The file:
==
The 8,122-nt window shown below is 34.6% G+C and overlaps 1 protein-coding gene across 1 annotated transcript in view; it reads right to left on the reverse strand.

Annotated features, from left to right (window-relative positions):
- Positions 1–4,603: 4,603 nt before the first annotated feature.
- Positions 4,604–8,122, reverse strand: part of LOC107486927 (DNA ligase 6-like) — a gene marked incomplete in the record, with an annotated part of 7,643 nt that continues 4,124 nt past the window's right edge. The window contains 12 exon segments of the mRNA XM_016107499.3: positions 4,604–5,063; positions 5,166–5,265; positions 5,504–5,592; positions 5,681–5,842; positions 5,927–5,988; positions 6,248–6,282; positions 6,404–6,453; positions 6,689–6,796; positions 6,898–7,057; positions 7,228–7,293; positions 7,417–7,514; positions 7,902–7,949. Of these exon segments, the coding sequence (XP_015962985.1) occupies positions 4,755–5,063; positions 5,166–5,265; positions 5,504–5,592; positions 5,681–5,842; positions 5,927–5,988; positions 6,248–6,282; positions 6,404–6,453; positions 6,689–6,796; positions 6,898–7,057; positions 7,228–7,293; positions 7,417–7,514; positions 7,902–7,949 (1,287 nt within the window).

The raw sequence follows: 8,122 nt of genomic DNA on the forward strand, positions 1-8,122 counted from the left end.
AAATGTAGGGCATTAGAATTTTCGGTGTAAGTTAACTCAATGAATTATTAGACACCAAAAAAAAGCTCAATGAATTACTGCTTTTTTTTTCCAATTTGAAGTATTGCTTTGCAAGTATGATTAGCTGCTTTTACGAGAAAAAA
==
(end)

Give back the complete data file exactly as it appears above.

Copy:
The 8,122-nt window shown below is 34.6% G+C and overlaps 1 protein-coding gene across 1 annotated transcript in view; it reads right to left on the reverse strand.

Annotated features, from left to right (window-relative positions):
- Positions 1–4,603: 4,603 nt before the first annotated feature.
- Positions 4,604–8,122, reverse strand: part of LOC107486927 (DNA ligase 6-like) — a gene marked incomplete in the record, with an annotated part of 7,643 nt that continues 4,124 nt past the window's right edge. The window contains 12 exon segments of the mRNA XM_016107499.3: positions 4,604–5,063; positions 5,166–5,265; positions 5,504–5,592; positions 5,681–5,842; positions 5,927–5,988; positions 6,248–6,282; positions 6,404–6,453; positions 6,689–6,796; positions 6,898–7,057; positions 7,228–7,293; positions 7,417–7,514; positions 7,902–7,949. Of these exon segments, the coding sequence (XP_015962985.1) occupies positions 4,755–5,063; positions 5,166–5,265; positions 5,504–5,592; positions 5,681–5,842; positions 5,927–5,988; positions 6,248–6,282; positions 6,404–6,453; positions 6,689–6,796; positions 6,898–7,057; positions 7,228–7,293; positions 7,417–7,514; positions 7,902–7,949 (1,287 nt within the window).

The raw sequence follows: 8,122 nt of genomic DNA on the forward strand, positions 1-8,122 counted from the left end.
AAATGTAGGGCATTAGAATTTTCGGTGTAAGTTAACTCAATGAATTATTAGACACCAAAAAAAAGCTCAATGAATTACTGCTTTTTTTTTCCAATTTGAAGTATTGCTTTGCAAGTATGATTAGCTGCTTTTACGAGAAAAAA